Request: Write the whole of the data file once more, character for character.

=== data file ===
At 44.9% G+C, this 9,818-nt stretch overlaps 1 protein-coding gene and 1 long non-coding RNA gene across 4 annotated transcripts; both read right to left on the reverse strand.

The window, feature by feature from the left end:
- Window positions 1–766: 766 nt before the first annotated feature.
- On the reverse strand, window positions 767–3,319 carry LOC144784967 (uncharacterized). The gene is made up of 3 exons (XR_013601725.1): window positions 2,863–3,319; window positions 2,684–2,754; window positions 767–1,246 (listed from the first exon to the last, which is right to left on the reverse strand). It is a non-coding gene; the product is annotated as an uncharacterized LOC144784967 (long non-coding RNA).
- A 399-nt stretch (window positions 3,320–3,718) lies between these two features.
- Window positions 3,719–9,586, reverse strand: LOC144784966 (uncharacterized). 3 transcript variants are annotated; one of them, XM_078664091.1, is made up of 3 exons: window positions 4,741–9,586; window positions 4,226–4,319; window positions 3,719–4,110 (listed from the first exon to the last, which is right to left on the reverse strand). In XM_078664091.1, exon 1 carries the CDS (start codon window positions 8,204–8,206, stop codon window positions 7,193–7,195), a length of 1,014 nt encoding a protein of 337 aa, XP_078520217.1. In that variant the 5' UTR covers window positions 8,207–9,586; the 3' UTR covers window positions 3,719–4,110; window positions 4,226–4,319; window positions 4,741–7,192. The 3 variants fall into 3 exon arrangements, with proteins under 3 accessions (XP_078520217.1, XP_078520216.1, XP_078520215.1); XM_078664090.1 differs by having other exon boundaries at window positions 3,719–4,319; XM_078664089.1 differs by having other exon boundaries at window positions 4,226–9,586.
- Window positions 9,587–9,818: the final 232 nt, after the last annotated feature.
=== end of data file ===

At 44.9% G+C, this 9,818-nt stretch overlaps 1 protein-coding gene and 1 long non-coding RNA gene across 4 annotated transcripts; both read right to left on the reverse strand.

The window, feature by feature from the left end:
- Window positions 1–766: 766 nt before the first annotated feature.
- On the reverse strand, window positions 767–3,319 carry LOC144784967 (uncharacterized). The gene is made up of 3 exons (XR_013601725.1): window positions 2,863–3,319; window positions 2,684–2,754; window positions 767–1,246 (listed from the first exon to the last, which is right to left on the reverse strand). It is a non-coding gene; the product is annotated as an uncharacterized LOC144784967 (long non-coding RNA).
- A 399-nt stretch (window positions 3,320–3,718) lies between these two features.
- Window positions 3,719–9,586, reverse strand: LOC144784966 (uncharacterized). 3 transcript variants are annotated; one of them, XM_078664091.1, is made up of 3 exons: window positions 4,741–9,586; window positions 4,226–4,319; window positions 3,719–4,110 (listed from the first exon to the last, which is right to left on the reverse strand). In XM_078664091.1, exon 1 carries the CDS (start codon window positions 8,204–8,206, stop codon window positions 7,193–7,195), a length of 1,014 nt encoding a protein of 337 aa, XP_078520217.1. In that variant the 5' UTR covers window positions 8,207–9,586; the 3' UTR covers window positions 3,719–4,110; window positions 4,226–4,319; window positions 4,741–7,192. The 3 variants fall into 3 exon arrangements, with proteins under 3 accessions (XP_078520217.1, XP_078520216.1, XP_078520215.1); XM_078664090.1 differs by having other exon boundaries at window positions 3,719–4,319; XM_078664089.1 differs by having other exon boundaries at window positions 4,226–9,586.
- Window positions 9,587–9,818: the final 232 nt, after the last annotated feature.